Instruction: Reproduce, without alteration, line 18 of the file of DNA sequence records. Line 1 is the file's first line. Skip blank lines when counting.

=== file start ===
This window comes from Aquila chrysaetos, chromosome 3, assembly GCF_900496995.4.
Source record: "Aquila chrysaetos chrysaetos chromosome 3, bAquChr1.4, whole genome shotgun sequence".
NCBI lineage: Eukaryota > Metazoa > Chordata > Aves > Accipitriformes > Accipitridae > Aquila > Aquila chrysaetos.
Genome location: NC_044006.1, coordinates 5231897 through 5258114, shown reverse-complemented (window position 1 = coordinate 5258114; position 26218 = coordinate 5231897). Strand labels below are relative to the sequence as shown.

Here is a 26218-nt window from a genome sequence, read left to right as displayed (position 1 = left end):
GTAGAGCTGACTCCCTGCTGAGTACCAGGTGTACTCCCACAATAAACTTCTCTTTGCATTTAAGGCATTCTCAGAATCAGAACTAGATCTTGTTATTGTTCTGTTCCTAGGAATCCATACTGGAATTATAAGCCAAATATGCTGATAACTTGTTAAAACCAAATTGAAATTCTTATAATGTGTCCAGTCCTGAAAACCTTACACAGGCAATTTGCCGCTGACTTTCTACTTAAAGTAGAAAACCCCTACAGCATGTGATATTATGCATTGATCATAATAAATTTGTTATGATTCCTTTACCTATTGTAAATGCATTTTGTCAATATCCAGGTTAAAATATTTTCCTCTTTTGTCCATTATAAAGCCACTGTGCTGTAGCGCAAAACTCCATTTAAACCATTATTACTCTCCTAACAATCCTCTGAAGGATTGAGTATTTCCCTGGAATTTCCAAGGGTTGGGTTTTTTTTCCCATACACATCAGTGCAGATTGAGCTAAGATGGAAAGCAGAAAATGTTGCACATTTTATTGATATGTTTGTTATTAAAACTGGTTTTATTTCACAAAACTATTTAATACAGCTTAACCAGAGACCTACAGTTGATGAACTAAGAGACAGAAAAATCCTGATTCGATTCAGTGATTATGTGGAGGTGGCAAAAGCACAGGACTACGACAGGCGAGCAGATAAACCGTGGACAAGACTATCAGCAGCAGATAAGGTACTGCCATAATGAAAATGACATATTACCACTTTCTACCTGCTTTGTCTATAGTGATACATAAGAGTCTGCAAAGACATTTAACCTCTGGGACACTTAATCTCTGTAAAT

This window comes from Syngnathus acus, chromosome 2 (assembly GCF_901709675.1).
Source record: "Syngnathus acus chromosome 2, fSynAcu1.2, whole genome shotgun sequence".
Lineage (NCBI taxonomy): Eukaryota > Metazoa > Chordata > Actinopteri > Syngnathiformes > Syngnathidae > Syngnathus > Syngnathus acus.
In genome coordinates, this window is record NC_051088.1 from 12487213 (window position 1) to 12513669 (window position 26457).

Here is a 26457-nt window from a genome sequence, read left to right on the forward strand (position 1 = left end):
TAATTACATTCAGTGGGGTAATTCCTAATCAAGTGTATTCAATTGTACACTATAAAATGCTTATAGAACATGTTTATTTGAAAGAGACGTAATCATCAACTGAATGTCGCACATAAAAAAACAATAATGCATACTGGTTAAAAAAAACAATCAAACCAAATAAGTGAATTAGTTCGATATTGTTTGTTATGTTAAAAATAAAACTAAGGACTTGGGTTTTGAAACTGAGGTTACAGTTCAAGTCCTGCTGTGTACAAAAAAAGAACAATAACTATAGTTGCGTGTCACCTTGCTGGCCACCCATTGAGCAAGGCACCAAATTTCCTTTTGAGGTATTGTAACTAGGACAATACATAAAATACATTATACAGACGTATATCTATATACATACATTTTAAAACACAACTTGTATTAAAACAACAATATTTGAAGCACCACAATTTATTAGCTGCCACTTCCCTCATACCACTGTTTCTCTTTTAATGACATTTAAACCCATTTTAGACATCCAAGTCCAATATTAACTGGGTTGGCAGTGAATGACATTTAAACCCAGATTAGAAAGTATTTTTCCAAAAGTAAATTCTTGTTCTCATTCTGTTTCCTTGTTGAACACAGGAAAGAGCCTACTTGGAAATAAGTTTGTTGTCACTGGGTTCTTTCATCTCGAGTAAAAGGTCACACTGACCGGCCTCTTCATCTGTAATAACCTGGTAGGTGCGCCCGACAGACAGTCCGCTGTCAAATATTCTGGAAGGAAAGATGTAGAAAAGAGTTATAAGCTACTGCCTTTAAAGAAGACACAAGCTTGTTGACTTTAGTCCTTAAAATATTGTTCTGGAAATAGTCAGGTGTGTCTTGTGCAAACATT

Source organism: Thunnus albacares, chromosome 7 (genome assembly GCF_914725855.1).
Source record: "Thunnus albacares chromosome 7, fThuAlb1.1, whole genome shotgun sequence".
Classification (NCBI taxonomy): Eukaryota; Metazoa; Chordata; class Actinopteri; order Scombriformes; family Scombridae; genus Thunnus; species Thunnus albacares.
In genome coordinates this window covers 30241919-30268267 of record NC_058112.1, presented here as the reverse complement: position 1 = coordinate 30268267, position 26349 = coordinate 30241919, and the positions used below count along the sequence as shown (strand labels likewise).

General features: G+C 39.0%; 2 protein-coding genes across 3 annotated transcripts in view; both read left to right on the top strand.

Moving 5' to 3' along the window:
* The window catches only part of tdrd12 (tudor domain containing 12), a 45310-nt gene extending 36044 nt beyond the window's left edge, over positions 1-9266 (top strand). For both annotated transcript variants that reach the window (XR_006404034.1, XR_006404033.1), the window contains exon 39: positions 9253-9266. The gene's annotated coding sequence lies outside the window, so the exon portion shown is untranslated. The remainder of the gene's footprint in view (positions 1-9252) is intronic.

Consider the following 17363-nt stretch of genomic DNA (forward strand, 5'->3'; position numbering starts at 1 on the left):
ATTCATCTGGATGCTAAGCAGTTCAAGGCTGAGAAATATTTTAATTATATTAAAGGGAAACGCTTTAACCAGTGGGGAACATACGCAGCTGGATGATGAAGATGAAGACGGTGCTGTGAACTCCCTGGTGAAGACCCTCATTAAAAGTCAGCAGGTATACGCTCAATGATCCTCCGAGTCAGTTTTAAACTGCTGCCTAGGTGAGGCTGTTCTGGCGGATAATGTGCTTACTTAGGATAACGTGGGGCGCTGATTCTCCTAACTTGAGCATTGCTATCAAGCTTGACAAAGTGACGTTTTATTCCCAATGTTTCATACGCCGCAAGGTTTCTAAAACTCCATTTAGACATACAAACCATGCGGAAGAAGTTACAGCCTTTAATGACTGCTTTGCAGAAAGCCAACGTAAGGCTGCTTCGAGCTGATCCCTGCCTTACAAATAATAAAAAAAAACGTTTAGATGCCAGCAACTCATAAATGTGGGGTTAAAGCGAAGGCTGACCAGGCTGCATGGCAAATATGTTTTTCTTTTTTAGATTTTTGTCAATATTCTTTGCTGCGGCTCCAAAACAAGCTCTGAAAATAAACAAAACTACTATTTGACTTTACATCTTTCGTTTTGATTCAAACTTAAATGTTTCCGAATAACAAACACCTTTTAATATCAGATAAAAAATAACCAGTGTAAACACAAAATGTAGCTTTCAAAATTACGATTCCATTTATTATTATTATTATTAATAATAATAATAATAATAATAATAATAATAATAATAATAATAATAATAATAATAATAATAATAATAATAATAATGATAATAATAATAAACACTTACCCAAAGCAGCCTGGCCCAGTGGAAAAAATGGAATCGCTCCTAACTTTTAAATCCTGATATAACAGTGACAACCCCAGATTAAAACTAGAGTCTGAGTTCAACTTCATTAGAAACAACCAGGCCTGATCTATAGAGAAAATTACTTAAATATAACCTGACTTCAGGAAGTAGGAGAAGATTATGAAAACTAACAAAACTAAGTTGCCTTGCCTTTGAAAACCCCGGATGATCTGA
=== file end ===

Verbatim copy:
Moving 5' to 3' along the window: